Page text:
The outline of the story is bizarre enough in its own right: A Democratic state senator plans to run for mayor of New York City as a Republican, and attempts to bribe GOP county leaders to support his effort, only to be arrested and charged when it turns out the real estate tycoon financing his bribery plan is actually an undercover FBI agent.
That’s the scenario sketched out in the federal complaint against state Sen. Malcolm Smith and five others unsealed by prosecutors this morning. The whole document is worth reading–there’s plenty of juicy material in the charges, which are full of secret parking-lot meetings, phony real estate deals, mail fraud, and more.
Whoever wrote the official statement from the U.S. Attorney’s Office was certainly excited about it:
“Today’s charges demonstrate, once again, that a show-me-the-money culture seems to pervade every level of New York government. The complaint describes an unappetizing smorgasbord of graft and greed involving six officials who together built a corridor of corruption stretching from Queens and the Bronx to Rockland County and all the way up to Albany itself.”
The FBI’s statement is equally colorful, describing an incriminating episode involving Bronx Republican Chairman Joseph Savino and Queens GOP Vice Chariman Vincent Tabone this way:
After a series of meetings to negotiate the price for their approval, Savino and Tabone each met with Halloran and the undercover–at separate times, in the same restaurant–to receive their payoffs from the undercover. This was Valentine’s Day, but the way to their hearts wasn’t a box of chocolates or a dozen roses. It was cold hard cash in an envelope.
When Tabone, the Queens Republican vice chairman, was asked if he could deliver the Wilson-Pakula letter, he boasted, “Nobody else runs the party. I run the party.”
Clearly aware the scheme was illegal, Tabone patted down the undercover to see if he was wearing a recording device. He was–but Tabone was less skilled at conducting a pat-down than he was at conducting a shakedown.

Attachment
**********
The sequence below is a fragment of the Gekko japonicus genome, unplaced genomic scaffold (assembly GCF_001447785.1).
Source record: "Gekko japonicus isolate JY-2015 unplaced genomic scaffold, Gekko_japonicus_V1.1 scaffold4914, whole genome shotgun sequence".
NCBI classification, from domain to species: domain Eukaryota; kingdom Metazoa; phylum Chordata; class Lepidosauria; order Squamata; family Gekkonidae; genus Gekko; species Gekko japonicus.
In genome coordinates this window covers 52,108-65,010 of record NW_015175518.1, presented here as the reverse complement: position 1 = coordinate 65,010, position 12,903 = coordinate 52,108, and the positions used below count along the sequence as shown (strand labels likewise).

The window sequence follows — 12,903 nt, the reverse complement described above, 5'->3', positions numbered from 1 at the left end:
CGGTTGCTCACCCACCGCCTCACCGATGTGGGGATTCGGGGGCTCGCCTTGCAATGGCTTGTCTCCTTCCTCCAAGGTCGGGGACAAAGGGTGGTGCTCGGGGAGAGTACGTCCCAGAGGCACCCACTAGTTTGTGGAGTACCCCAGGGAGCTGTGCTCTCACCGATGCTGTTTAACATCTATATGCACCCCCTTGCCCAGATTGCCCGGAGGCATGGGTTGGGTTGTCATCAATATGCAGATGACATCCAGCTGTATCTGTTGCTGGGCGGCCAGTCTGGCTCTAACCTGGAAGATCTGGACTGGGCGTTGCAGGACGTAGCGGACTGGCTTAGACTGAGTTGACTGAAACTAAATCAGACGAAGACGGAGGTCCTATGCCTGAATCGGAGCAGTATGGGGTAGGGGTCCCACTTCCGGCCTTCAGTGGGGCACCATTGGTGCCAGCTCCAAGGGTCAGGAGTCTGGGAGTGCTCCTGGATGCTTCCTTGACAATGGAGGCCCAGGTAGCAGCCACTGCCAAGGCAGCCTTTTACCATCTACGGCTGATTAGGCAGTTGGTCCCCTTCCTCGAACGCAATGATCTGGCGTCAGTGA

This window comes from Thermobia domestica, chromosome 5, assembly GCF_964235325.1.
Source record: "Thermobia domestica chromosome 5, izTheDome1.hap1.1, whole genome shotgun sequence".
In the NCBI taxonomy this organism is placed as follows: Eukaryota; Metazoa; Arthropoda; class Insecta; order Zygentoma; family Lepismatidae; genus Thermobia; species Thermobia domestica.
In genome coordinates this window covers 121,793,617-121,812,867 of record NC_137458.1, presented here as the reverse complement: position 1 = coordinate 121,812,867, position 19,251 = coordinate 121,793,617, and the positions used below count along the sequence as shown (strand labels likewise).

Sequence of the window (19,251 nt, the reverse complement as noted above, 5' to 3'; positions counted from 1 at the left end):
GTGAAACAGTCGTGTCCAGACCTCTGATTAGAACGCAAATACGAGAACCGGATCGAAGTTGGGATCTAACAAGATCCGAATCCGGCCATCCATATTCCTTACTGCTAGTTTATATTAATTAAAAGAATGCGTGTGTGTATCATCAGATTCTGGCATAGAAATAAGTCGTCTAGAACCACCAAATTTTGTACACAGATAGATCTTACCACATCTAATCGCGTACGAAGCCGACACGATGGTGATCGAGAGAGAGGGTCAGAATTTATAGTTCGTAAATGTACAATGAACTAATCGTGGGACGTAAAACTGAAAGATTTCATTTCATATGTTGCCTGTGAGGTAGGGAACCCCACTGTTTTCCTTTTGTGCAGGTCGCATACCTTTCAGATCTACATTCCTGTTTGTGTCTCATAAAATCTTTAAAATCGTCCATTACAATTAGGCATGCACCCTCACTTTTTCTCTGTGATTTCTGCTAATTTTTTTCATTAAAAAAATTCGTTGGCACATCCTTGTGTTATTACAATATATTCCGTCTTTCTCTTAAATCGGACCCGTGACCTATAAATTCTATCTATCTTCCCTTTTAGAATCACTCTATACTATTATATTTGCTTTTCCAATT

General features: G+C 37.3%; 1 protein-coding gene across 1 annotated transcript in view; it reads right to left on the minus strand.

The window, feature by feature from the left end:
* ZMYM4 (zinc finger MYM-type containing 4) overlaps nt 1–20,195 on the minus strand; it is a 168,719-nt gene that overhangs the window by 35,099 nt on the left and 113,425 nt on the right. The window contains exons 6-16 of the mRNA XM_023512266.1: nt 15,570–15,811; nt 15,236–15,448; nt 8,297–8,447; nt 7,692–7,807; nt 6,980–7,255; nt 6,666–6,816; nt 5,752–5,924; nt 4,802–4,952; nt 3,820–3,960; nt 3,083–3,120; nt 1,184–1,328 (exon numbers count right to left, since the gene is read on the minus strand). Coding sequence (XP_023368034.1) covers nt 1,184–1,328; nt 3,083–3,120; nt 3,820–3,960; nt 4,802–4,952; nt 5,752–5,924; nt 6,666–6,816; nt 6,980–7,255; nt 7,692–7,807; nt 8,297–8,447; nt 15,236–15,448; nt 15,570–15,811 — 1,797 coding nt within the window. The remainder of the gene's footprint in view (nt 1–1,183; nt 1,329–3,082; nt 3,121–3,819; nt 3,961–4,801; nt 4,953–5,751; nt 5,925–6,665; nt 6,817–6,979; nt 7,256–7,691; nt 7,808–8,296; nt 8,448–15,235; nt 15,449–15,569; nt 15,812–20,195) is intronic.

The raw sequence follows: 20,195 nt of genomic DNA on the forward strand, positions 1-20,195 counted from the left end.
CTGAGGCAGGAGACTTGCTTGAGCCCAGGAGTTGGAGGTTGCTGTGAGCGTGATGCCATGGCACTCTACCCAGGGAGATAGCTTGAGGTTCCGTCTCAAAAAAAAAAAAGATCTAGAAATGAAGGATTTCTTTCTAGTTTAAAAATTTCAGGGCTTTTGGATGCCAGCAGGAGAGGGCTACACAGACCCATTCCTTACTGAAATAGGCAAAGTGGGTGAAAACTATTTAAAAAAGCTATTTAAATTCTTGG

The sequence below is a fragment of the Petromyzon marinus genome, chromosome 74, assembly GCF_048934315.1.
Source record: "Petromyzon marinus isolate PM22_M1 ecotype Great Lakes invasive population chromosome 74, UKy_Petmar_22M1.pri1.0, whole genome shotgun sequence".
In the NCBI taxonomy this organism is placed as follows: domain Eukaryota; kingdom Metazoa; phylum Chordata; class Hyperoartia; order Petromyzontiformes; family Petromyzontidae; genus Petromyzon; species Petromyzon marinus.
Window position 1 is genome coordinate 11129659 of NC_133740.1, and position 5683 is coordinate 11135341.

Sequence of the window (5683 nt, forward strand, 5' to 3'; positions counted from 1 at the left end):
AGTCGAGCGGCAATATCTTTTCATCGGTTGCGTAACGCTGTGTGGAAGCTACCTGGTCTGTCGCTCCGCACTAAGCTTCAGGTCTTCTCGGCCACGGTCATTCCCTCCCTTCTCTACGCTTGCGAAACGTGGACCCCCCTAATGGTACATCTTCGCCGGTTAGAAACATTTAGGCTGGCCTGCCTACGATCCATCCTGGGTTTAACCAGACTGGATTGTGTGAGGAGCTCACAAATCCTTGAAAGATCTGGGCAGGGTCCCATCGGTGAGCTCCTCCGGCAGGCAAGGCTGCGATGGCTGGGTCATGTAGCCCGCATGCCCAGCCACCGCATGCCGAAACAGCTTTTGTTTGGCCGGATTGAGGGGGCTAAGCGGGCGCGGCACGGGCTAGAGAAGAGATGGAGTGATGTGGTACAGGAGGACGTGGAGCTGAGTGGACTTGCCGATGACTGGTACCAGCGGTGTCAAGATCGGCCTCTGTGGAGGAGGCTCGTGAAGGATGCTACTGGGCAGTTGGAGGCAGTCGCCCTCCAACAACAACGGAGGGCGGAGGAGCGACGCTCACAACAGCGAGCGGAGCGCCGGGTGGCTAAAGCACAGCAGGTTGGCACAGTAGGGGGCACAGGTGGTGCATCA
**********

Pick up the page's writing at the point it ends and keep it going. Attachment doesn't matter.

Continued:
But arguably the best part of the whole story is that the man Smith tapped to broker his doomed bribery scheme is none other than New York City Councilman Dan Halloran, whom Voice readers may remember from Steven Thrasher’s 2011 profile, “America’s Top Heathen.”
As the Voice reported, Halloran, a Tea Party politician representing the 19th City Council District in Queens, identified as a “Theodish Heathen.”
Halloran was no garden-variety pagan. He was the “First Atheling,” or prince, of his own Theodish tribe, called New Normandy. He had “thralls” who swore their allegiance to him. He didn’t just spend weekends reconstructing the religious activities of the pre-Christian Norse and Germanic gods–he led his flock, about 100 people at its height, in their polytheistic celebration of the gods (plural). They’d gather for “blot” (sacrifice and feast), “sumble” (“boast and toast of the gods”), and play games that, to the outside eye, looked like something from Dungeons & Dragons or a Renaissance fair.
Halloran, a former police officer, had recently endorsed the mayoral campaign of Republican and former Giuliani Rat-Czar Joe Lhota. Tabone, meanwhile, was a campaign adviser to another Republican mayoral candidate, John Catsimatidis, as well as the in-house counsel to his company, which owns the Gristedes grocery chain.
Meanwhile, Smith himself was a key piece of the rogue faction of Democrats that allied with Senate Republicans to give the GOP effective control of the chamber. His replacement is unlikely to cut a similar deal, leaving the future balance of power in Albany up in the air.
As Capital’s Azi Paybarah notes, the implications of this investigation will take “weeks, if not months,” to resolve.
This mayoral election cycle is still young, but it is already shaping up to be one of the most peculiar and exciting in a long time.
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